Waterkampioen watersport magazine

Interior panelling.

A quotation is one thing and the amount on the bill sometimes quite another, as Jan Zwart found out after he had re-upholstered his forepeak.

Jan Zwart thought that the interior of his boat was starting to look a bit bad and visited a yacht carpentry company with the request to make a quote for re-roofing the forepeak. The company sent Black a quote with a request to return it signed. The yacht company was to join the forepeak in teak; walls, cupboards, a bed with hatches and doors, ceiling and solid mouldings.

It started with nothing being done for the first two weeks. Finally, after a good number of weeks (ten working days had been agreed) the ship was delivered. Jan Zwart was only shocked when he received the invoice: over 10,000 euros (excluding VAT). This was not what he had expected on the basis of the quotation and he refused to pay the invoice. After some correspondence back and forth, the shipyard engaged a lawyer. Black made an appointment with me. According to him, the shipyard had said when making the arrangements that the work should be able to be done in about ten working days and the labor costs were estimated at about 4,000 euros (excluding VAT). “It could also turn out to be quite a bit cheaper,” said the yard owner. He had budgeted the material costs at 500 to 700 euros. So Mr. Zwart thought the work would be done for about 5,000 euros plus VAT.

I climbed into the pen to find out more. According to the shipyard’s lawyer, Zwart had ordered additional work which would have fallen outside the budget, and the shipyard further denied that it had said the work would be done for €5,000. Zwart agreed with the comments on the extra work, but felt that this should not have been more than €1,000 extra, so that the total should be about €6,000 (plus VAT). Then the yard came up with the contract: it contained no budget at all and therefore no amount of €5,000, but only a list of the work and the announcement that an hourly rate of €37.50 would be charged and that the work would be carried out under direction (see box). On the one hand, Mr. Zwart stated that a sum of €5,000 had been agreed between the parties and, on the other hand, there was the agreement which stated that the work would be performed on a ‘direction’ basis at an hourly rate. I suspected that it would be a difficult case for Zwart to prove that agreement. I asked for hourly specifications, which showed that the yard had put in an awful lot of hours. However, legal proceedings would be very expensive for Zwart.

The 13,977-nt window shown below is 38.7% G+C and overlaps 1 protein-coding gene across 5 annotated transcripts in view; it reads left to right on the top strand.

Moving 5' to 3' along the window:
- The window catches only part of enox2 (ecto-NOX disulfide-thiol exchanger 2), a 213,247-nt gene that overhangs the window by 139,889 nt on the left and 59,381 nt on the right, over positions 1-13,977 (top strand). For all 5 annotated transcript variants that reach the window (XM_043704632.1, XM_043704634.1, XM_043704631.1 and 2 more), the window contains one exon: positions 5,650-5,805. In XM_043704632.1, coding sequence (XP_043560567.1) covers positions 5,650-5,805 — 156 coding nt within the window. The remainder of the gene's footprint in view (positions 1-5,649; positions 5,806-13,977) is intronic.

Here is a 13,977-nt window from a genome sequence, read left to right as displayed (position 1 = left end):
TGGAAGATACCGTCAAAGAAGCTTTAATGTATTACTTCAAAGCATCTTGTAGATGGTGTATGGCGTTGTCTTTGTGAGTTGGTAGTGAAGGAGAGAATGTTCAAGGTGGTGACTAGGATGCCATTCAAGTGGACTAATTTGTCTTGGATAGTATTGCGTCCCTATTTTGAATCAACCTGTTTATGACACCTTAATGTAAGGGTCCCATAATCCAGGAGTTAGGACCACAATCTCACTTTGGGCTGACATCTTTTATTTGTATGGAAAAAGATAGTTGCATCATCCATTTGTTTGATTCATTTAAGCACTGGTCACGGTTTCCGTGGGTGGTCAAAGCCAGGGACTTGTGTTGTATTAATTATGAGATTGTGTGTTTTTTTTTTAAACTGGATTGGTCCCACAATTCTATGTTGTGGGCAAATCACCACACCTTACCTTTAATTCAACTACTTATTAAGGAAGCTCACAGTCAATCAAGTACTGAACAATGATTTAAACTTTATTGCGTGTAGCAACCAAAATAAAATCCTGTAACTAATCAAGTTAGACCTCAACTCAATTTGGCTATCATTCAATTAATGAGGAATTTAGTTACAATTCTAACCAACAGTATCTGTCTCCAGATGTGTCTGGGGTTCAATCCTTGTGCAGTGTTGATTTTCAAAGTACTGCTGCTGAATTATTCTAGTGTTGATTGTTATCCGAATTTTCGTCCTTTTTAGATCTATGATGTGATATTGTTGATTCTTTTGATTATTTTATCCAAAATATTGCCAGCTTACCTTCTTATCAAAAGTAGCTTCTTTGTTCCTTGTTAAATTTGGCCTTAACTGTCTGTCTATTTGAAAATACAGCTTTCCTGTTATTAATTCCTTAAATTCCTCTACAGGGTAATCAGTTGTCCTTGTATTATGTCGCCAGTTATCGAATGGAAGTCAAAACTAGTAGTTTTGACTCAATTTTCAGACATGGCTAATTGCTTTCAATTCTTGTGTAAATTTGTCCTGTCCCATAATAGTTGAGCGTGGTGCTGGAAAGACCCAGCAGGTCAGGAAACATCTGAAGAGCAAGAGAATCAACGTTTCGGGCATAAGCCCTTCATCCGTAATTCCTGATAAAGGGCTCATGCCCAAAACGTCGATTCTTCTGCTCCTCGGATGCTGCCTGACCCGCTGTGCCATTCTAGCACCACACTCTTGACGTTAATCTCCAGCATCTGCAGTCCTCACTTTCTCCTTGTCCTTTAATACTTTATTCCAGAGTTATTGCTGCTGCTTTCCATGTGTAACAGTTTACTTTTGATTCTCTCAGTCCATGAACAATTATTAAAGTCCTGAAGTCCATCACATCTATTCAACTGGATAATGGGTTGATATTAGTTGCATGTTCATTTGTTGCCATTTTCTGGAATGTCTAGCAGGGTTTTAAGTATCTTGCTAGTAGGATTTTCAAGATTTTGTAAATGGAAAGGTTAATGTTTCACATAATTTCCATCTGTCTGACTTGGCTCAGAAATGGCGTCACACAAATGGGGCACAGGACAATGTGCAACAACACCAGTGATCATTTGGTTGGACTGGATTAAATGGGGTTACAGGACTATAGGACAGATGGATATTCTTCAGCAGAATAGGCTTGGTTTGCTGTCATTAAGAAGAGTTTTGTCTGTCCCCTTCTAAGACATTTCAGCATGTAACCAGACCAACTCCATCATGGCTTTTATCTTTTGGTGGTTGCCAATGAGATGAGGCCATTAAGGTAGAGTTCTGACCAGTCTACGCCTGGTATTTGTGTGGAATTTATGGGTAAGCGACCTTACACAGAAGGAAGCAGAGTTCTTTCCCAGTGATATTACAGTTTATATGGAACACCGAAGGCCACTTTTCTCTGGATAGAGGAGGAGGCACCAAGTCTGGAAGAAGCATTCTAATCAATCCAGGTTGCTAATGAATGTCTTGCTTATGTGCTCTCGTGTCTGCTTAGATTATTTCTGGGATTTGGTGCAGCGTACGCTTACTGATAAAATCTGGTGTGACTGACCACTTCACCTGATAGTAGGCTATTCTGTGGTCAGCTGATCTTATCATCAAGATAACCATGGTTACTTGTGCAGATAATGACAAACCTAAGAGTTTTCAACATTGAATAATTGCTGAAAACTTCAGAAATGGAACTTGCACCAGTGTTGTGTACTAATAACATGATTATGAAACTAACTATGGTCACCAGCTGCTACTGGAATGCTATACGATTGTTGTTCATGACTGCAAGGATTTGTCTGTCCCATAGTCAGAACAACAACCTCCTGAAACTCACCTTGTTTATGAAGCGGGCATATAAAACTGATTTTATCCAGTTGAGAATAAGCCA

The court would not want to make a judgment without an expert’s opinion. I therefore proposed to the yard that an expert be appointed to act as a binding advisor to assess the positions of both parties. The expert examined the case and concluded that the yard had indeed overcharged for hours. The invoice was not considered reasonable and had to be reduced by 25 percent. The cost of the report was shared. In this way, a substantive judgment was rendered without Jan Zwart incurring enormous costs and a lengthy legal procedure. Given the relatively minor importance, this was a solution he could live with.

Tip: When you enter into an agreement, make sure that a written budget is drawn up with a clear description. Agree that additional work must first be approved by you in writing and record the financial consequences.

Directed: This term means that the contractor has the freedom to determine how the work will be carried out, particularly with regard to the time to be spent and that therefore usually no agreement on the maximum number of hours applies. On the other hand, a fixed contract price is agreed for the work and will only be settled in respect of any additional or less work. Such a final agreement gives the client a much firmer grip on the budget and the costs, so that disappointments are avoided afterwards.

More information or download old articles: https://www.anwb.nl/kampioen/algemeen/digitaal-archief


Frits Hommersom met groene bril

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